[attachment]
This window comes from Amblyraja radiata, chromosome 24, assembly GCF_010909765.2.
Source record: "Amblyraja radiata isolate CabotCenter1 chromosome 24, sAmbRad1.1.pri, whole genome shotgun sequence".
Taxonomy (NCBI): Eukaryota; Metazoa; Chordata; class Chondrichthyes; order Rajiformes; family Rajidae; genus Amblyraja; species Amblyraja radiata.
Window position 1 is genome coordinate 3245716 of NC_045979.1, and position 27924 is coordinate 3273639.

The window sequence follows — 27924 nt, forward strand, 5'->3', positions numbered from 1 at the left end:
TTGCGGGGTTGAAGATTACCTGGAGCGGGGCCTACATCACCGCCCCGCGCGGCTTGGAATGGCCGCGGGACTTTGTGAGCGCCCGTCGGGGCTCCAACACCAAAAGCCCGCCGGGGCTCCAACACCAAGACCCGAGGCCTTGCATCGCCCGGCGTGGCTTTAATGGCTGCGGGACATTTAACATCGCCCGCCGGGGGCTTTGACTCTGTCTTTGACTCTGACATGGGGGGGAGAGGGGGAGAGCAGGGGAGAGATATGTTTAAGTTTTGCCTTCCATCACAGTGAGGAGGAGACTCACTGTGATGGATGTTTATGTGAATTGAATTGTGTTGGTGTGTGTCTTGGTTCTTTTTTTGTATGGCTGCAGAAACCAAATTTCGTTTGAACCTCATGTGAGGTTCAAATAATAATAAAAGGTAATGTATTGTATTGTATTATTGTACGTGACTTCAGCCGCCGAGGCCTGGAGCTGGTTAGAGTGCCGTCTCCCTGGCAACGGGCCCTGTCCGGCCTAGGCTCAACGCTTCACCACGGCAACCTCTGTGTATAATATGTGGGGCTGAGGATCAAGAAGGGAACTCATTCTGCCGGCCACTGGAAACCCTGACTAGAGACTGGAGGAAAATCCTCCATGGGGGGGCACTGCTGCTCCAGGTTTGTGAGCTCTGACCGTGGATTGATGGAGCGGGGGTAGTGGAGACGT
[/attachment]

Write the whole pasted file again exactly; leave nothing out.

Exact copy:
This window comes from Amblyraja radiata, chromosome 24, assembly GCF_010909765.2.
Source record: "Amblyraja radiata isolate CabotCenter1 chromosome 24, sAmbRad1.1.pri, whole genome shotgun sequence".
Taxonomy (NCBI): Eukaryota; Metazoa; Chordata; class Chondrichthyes; order Rajiformes; family Rajidae; genus Amblyraja; species Amblyraja radiata.
Window position 1 is genome coordinate 3245716 of NC_045979.1, and position 27924 is coordinate 3273639.

The window sequence follows — 27924 nt, forward strand, 5'->3', positions numbered from 1 at the left end:
TTGCGGGGTTGAAGATTACCTGGAGCGGGGCCTACATCACCGCCCCGCGCGGCTTGGAATGGCCGCGGGACTTTGTGAGCGCCCGTCGGGGCTCCAACACCAAAAGCCCGCCGGGGCTCCAACACCAAGACCCGAGGCCTTGCATCGCCCGGCGTGGCTTTAATGGCTGCGGGACATTTAACATCGCCCGCCGGGGGCTTTGACTCTGTCTTTGACTCTGACATGGGGGGGAGAGGGGGAGAGCAGGGGAGAGATATGTTTAAGTTTTGCCTTCCATCACAGTGAGGAGGAGACTCACTGTGATGGATGTTTATGTGAATTGAATTGTGTTGGTGTGTGTCTTGGTTCTTTTTTTGTATGGCTGCAGAAACCAAATTTCGTTTGAACCTCATGTGAGGTTCAAATAATAATAAAAGGTAATGTATTGTATTGTATTATTGTACGTGACTTCAGCCGCCGAGGCCTGGAGCTGGTTAGAGTGCCGTCTCCCTGGCAACGGGCCCTGTCCGGCCTAGGCTCAACGCTTCACCACGGCAACCTCTGTGTATAATATGTGGGGCTGAGGATCAAGAAGGGAACTCATTCTGCCGGCCACTGGAAACCCTGACTAGAGACTGGAGGAAAATCCTCCATGGGGGGGCACTGCTGCTCCAGGTTTGTGAGCTCTGACCGTGGATTGATGGAGCGGGGGTAGTGGAGACGT